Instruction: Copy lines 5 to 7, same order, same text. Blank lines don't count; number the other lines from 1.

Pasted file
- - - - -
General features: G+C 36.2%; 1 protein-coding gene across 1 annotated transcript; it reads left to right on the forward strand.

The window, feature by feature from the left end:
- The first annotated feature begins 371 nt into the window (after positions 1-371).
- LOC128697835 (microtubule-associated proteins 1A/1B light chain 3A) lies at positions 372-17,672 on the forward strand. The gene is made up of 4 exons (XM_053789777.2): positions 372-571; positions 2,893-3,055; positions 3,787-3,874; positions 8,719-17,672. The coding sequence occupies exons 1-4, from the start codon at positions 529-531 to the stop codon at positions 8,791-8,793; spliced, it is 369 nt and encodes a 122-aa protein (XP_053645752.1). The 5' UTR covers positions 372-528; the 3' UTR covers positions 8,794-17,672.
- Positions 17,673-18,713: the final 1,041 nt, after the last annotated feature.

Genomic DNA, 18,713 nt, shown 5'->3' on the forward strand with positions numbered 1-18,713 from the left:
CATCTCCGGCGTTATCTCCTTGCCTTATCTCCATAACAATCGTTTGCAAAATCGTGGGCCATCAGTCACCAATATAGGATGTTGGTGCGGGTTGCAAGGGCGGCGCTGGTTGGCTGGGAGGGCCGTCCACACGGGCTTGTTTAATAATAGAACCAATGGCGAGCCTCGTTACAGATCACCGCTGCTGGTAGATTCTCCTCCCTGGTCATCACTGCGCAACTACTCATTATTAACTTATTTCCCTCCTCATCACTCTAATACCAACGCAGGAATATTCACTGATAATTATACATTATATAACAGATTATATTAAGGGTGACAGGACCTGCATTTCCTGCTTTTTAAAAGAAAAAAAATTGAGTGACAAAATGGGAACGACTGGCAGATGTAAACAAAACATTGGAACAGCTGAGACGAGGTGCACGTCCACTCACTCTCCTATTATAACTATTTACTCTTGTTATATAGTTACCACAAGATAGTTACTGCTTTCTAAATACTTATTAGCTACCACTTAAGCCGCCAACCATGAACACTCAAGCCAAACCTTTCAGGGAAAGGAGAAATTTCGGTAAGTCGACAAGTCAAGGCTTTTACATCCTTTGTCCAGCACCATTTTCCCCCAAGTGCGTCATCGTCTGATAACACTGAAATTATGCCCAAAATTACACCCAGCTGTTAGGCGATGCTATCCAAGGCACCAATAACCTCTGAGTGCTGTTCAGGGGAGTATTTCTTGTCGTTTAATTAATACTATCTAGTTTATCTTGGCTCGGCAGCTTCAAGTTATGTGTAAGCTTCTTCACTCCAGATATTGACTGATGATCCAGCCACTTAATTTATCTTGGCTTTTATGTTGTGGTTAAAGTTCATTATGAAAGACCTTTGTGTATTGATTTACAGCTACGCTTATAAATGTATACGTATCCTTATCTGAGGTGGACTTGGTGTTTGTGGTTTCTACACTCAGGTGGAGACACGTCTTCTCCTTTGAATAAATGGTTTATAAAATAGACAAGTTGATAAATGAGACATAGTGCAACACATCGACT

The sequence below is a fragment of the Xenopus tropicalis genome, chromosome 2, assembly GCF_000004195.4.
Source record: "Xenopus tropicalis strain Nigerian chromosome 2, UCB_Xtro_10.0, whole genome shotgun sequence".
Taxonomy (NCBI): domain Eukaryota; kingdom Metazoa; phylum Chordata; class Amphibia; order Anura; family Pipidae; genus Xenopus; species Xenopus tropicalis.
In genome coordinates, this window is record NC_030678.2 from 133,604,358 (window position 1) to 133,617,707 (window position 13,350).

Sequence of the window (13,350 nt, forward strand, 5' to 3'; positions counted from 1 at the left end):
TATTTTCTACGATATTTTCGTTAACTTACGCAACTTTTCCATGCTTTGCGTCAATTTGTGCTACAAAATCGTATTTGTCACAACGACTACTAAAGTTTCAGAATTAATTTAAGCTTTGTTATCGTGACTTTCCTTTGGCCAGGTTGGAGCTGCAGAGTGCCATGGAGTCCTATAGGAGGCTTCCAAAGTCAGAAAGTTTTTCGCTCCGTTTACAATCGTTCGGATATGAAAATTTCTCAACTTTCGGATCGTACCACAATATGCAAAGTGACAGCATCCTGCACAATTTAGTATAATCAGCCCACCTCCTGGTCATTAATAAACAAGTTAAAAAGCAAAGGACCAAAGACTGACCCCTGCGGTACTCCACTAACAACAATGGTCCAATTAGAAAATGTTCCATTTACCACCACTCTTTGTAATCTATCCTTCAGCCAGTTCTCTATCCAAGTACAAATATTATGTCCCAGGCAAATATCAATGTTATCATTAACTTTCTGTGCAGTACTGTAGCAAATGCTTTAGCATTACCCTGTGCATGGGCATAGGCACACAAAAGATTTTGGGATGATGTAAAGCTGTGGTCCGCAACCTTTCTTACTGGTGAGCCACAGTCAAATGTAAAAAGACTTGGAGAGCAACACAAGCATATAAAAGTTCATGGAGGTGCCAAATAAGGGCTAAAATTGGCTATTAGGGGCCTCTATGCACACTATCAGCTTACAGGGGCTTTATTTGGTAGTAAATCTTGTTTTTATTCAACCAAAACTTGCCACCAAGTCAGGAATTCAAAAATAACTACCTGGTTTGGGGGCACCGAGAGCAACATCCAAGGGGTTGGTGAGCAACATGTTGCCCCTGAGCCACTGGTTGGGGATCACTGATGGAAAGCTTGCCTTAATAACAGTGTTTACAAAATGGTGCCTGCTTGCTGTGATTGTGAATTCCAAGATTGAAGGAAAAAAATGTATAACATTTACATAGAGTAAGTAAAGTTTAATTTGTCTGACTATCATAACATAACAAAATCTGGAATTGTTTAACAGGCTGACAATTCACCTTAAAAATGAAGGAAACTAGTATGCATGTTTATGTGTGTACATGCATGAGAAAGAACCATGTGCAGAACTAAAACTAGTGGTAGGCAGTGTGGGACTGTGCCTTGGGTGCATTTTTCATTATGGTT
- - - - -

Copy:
- Positions 17,673-18,713: the final 1,041 nt, after the last annotated feature.

Genomic DNA, 18,713 nt, shown 5'->3' on the forward strand with positions numbered 1-18,713 from the left:
CATCTCCGGCGTTATCTCCTTGCCTTATCTCCATAACAATCGTTTGCAAAATCGTGGGCCATCAGTCACCAATATAGGATGTTGGTGCGGGTTGCAAGGGCGGCGCTGGTTGGCTGGGAGGGCCGTCCACACGGGCTTGTTTAATAATAGAACCAATGGCGAGCCTCGTTACAGATCACCGCTGCTGGTAGATTCTCCTCCCTGGTCATCACTGCGCAACTACTCATTATTAACTTATTTCCCTCCTCATCACTCTAATACCAACGCAGGAATATTCACTGATAATTATACATTATATAACAGATTATATTAAGGGTGACAGGACCTGCATTTCCTGCTTTTTAAAAGAAAAAAAATTGAGTGACAAAATGGGAACGACTGGCAGATGTAAACAAAACATTGGAACAGCTGAGACGAGGTGCACGTCCACTCACTCTCCTATTATAACTATTTACTCTTGTTATATAGTTACCACAAGATAGTTACTGCTTTCTAAATACTTATTAGCTACCACTTAAGCCGCCAACCATGAACACTCAAGCCAAACCTTTCAGGGAAAGGAGAAATTTCGGTAAGTCGACAAGTCAAGGCTTTTACATCCTTTGTCCAGCACCATTTTCCCCCAAGTGCGTCATCGTCTGATAACACTGAAATTATGCCCAAAATTACACCCAGCTGTTAGGCGATGCTATCCAAGGCACCAATAACCTCTGAGTGCTGTTCAGGGGAGTATTTCTTGTCGTTTAATTAATACTATCTAGTTTATCTTGGCTCGGCAGCTTCAAGTTATGTGTAAGCTTCTTCACTCCAGATATTGACTGATGATCCAGCCACTTAATTTATCTTGGCTTTTATGTTGTGGTTAAAGTTCATTATGAAAGACCTTTGTGTATTGATTTACAGCTACGCTTATAAATGTATACGTATCCTTATCTGAGGTGGACTTGGTGTTTGTGGTTTCTACACTCAGGTGGAGACACGTCTTCTCCTTTGAATAAATGGTTTATAAAATAGACAAGTTGATAAATGAGACATAGTGCAACACATCGACT